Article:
DAVINA McCall, the presenter of this summer's TV hit Big Brother is to host this year's teaching "Oscars".
But the apparent pulling-power of the 33-year-old who dominated Channel 4 for the nine-week run of the voyeuristic house-share show, has not impressed BBC bosses. The glittering event has been relegated from peak time to the 4.30pm Sunday "snooze" slot.
Last year, the Teaching Awards were broadcast live from Alexandra Palace in a hour-long spectacular presented by Stephen Fry and Gaby Roslin. It attracted 2.1 million viewers, 14 per cent of the total television audience.
Prime-time BBC programmes would usually be watched by 25 to 35 per cent of viewers.
Sunday's event, which will be held at the Millennium Dome, will be pre-recorded. A 50-minute programme will be broadcast a week later on November 5.
Fourteen teachers from England, Wales and Northern Ireland will pick up the prizes known as "Platos". Each winner receives pound;20,000 for their school, plus the pound;3,500 for winning the regional heat.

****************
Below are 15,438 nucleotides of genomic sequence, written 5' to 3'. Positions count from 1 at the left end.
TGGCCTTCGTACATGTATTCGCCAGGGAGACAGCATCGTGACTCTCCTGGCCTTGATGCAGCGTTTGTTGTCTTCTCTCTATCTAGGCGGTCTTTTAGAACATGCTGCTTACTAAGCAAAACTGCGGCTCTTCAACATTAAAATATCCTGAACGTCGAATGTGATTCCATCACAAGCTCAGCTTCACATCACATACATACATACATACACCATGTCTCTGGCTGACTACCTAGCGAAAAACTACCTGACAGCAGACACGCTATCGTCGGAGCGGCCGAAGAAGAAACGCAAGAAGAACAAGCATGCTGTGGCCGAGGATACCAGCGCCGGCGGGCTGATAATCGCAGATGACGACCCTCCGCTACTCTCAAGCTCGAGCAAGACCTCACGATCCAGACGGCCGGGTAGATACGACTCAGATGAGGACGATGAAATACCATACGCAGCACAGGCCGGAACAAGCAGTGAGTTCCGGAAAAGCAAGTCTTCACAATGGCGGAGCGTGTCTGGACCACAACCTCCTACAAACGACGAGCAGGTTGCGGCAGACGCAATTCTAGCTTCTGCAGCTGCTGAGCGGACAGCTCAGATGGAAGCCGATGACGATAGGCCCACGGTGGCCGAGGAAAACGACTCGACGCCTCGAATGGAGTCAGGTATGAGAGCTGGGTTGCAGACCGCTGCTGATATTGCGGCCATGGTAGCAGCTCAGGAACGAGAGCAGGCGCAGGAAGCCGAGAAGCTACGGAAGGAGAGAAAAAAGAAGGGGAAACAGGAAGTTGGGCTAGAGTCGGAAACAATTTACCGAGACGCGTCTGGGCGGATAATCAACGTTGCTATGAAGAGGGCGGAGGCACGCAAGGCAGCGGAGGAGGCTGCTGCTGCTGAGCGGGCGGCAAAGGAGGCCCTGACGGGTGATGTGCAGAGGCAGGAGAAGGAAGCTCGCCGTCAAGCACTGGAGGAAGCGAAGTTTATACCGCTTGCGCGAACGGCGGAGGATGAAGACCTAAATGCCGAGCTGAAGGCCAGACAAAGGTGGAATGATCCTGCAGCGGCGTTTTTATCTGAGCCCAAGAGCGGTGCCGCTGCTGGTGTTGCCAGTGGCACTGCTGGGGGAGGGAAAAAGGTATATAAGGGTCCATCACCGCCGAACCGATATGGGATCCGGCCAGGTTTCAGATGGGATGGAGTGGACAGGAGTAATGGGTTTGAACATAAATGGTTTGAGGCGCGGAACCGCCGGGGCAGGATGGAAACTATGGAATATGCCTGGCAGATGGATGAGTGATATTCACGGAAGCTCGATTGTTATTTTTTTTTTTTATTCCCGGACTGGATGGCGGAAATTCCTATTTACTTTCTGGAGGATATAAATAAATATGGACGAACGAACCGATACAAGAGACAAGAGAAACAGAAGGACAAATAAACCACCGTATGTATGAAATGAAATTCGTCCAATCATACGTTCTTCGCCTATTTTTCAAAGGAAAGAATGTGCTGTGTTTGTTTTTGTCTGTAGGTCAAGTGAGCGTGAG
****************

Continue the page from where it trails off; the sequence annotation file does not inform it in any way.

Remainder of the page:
"I have some great memories of some of my school teachers and am very pleased to be involved in something that celebrates the unsung heroes of the community."
Nigel de Gruchy, general secretary of the National Association of Schoolmasters Union of Women Teachers, said he was surprised by the choice of presenter.
"I'm sure she will do a very professional job but it is a shame we couldn't find a more appropriate star, more in line with the values we would want to attach to teaching - that is the opposite to everything the programme Big Brother stands for."
Lloyds TSB's sponsorship of the event, worth pound;3 million, ends this year. Negotiations with a replacement company are at a critical stage and an announcement is expected at the end of November. Work has already begun on the 2001 awards, according to a Teaching Awards spokeswoman.
Nominations for the 2000 awards increased from 1,000 in 1999 to 1,500.